This England Review

This England
As Boris Johnson (Kenneth Branagh) becomes Britain’s Prime Minister in 2019, it seems all his dreams have come true. Then the Covid-19 outbreak changes his life and the lives of everyone in the country. How does a man who lives to entertain cope with guiding a country through disaster?

by Olly Richards |
Published on

Streaming on: Sky Atlantic / NOW

Episodes viewed: 3 of 5

When Michael Winterbottom began shooting this drama about Boris Johnson’s premiership and the Covid pandemic, both still held the nation in their grip. He had no idea that before release the UK would have learned to live with one but decided it could no longer abide the other. That’s part of the problem with this handsomely made, superbly acted drama: it’s telling the biggest story of the century without enough distance to offer much new context. It’s a well-produced re-enactment of things you probably already know and may not be keen to relive just yet.

There are two distinct halves to This England. One is an account of how the pandemic took hold of the world with terrifying speed. Real archive footage and all-too-realistic dramatisations show NHS staff struggling to fight an illness that refuses to follow any established rules, and people dying while the question is debated of whether this could be really serious. It’s all very respectfully done, though something feels off about scratching at wounds that for many people are still healing.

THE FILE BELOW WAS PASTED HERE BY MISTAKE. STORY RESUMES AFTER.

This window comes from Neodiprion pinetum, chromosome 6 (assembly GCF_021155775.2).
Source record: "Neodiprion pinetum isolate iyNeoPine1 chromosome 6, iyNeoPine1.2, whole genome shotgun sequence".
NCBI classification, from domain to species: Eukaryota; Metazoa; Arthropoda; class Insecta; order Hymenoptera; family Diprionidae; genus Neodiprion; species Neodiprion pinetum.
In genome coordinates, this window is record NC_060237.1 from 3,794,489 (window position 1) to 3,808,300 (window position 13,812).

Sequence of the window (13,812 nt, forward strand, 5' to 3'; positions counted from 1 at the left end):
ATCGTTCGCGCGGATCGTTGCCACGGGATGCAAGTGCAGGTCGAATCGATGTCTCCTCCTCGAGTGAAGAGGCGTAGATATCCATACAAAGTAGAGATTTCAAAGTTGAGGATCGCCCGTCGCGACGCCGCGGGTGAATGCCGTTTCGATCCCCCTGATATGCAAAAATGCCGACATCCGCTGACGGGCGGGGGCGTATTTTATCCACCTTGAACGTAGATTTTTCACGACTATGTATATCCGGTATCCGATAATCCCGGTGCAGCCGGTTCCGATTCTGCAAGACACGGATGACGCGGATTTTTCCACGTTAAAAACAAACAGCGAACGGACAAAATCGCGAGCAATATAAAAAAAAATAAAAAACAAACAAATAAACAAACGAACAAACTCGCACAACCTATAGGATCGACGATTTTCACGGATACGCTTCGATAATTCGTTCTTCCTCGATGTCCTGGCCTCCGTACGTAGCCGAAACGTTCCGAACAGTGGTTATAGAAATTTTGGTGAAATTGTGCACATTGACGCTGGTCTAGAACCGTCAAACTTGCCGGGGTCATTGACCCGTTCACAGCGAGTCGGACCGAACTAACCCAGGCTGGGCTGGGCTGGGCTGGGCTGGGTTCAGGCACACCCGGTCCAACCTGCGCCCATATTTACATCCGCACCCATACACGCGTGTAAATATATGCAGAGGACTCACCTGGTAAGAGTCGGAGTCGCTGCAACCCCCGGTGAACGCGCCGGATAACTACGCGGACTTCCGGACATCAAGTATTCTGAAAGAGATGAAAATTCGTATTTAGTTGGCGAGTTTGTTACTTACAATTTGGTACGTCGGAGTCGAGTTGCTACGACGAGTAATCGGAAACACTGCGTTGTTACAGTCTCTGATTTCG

As Johnson, Kenneth Branagh has nailed the mannerisms, although heavy prosthetics sometimes make him look oddly like he’s wearing a Halloween mask.

Alongside that is the juicy semi-fictional stuff, a look behind the scenes at the government’s calamitous reaction to the biggest health crisis in a century. Triumphantly winning a landslide election in December 2019, Boris Johnson fairly quickly has to contend with leading the country through a pandemic. It’s a portrait of a man who lives to be loved, learning what it means to actually be the most important man in the country. As Johnson, Kenneth Branagh has nailed the mannerisms – the shoulders-back stride as if marching into a stiff breeze; the rollercoaster up-and-down of his sentences – although heavy prosthetics sometimes make him look oddly like he’s wearing a Halloween mask. Even beneath the make-up, he conveys the cracks appearing in Johnson’s confidence well — a man who can’t cope with giving people bad news, whether it’s the nation or his own family.

Though fictionalised, it’s believable that these scenes happened and the great cast convince as all too well-known faces — yet it ultimately feels like only part of a story. Stopping well before Partygate and Johnson’s resignation, This England is a portrait unfinished.

Kenneth Branagh leads a very strong cast in a drama that is assembled with great skill, yet feels made far too soon.
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